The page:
The ocean and its wildlife are strangled in plastic. About 10% of the 100 million tonnes of plastic that the world produces every year ends up in the ocean. This debris poses a threat to animals, which ingest it or get entangled in it, and also to people who eat the fish contaminated by the chemicals that the debris releases.
One way to prevent this contamination is by replacing some of the plastics we use with biodegradable material. Through research and training, the IAEA is helping countries do exactly that and thereby reduce the world's plastic trash. IAEA experts help scientists manufacture biodegradable plastics using polymers that derive from plants and animals, a process that involves the use of radiation.
"Take chitin-chitosan, a polymer you get from the crust of shrimp shells," said Agnes Safrany, radiation chemist at the IAEA. "With radiation, you can turn it into powder, and you can use this powder to manufacture films and plastics that can eventually disintegrate into the environment."
Natural polymers are abundant, from the shells of shrimps and crabs, through seaweeds, cellulose in plants and trees, to starch in bread. They are inexpensive, biodegradable, locally available and renewable. For over 30 years, the IAEA has been promoting the radiation processing of natural polymers in various countries.
Ionizing radiation changes the chemical, physical and biological properties of the polymers without making them radioactive and avoiding the need to use any chemical processing. The result is a safe, strong, flexible and transparent plastic that is commercially attractive.
Products made from irradiated natural polymers are present in a number of fields, such as medicine, industry, environmental protection, agriculture and even cosmetics. For example, Egyptian scientists have made use of a new technology to develop a jelly-like material called hydrogel from natural polymers to heal injuries such as skin burns and ulcers. This material keeps the wound moist for recovery and is easy to store and use. Read more about this discovery here.
There are other instances when the use of natural or natural-based polymers can replace artificial materials that could in turn pollute oceans.
In Viet Nam, scientists are using the polymer chitin (and the chitosan derived from it) found in shrimp shells to make sprays and additives that prevent and cure plant diseases and promote plant growth. Thanks to their effectiveness, these products have been extensively adopted in Viet Nam's agricultural sector, almost eliminating the use of toxic fungicides across the country. Check our photo essay to see how this product is used.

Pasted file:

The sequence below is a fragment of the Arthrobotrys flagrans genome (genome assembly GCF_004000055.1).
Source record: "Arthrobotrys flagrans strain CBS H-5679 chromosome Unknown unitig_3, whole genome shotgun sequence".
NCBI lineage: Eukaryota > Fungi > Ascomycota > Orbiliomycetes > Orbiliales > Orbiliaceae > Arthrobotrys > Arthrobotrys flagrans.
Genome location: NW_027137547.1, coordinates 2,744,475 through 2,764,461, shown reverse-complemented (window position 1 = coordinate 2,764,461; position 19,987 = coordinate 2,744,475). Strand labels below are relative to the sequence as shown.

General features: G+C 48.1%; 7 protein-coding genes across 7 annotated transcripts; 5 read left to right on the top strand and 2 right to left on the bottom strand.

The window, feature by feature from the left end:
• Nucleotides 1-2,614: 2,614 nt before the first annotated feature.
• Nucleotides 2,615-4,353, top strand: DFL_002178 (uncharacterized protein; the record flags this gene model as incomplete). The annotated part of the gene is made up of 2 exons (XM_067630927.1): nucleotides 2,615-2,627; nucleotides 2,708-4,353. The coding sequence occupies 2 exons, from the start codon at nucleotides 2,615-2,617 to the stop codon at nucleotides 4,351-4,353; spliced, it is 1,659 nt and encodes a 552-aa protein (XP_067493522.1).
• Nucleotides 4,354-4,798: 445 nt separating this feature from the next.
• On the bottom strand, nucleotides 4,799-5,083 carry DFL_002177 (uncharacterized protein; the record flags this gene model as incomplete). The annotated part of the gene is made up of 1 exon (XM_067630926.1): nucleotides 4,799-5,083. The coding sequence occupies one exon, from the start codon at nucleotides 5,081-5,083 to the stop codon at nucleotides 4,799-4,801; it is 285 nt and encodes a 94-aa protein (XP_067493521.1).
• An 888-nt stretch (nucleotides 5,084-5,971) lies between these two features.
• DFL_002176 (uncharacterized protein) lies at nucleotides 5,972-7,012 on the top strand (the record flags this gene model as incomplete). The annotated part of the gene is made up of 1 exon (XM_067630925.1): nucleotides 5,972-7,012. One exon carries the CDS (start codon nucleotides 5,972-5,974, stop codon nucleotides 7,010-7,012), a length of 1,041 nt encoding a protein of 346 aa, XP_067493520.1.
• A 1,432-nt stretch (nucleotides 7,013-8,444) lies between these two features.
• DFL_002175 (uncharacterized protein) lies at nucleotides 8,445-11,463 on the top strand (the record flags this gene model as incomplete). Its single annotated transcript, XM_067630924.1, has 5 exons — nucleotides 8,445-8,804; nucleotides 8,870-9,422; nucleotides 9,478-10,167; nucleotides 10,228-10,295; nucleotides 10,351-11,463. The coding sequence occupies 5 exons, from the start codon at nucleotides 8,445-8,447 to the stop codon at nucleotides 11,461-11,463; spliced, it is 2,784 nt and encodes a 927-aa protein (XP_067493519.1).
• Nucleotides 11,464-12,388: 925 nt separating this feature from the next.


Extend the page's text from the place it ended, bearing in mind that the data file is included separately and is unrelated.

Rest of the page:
Natural polymers are also used in the food industry. Scientists develop edible coatings for food products from natural polymers, which are used to preserve and protect food. This provides a biodegradable packaging for food, reducing the amount of plastic used.
Natural polymers can also help farmers adapt to climate change. They can be used to produce super water absorbents, which can take up an incredible amount of moisture and release it slowly over time, making it possible for plants to grow during periods of drought. Because these products are biodegradable, they also contribute to the reduction of artificial material that ends up as waste. (See Viet Nam’s example here).
"To come to the end-product, there are many steps one needs to master," Safrany said. In order to make fit-for-purpose products that can effectively disintegrate into the environment, scientists need to know all the right measurements. The IAEA works to harmonize methods among countries and trains scientists in measuring the molecular weight of natural polymers as well as in the use of radiation processing. It does so through research projects, training courses, fellowships and scientific visits.
The IAEA's Environment Laboratories based in Monaco will participate in this year's 'Monacology', an event organized with the support of Monaco's Directorate of National Education, Youth and Sports to raise awareness of environmental issues amongst children. From 13 to 17 June, the IAEA will have a booth on the theme "pollution in the oceans" and will focus on plastics on beaches. Visitors will learn about the processes where plastics break down into microplastics and how pollutants attach themselves to these plastics, which ultimately accumulate in our oceans and can be eaten by aquatic organisms and make their way up the food chain.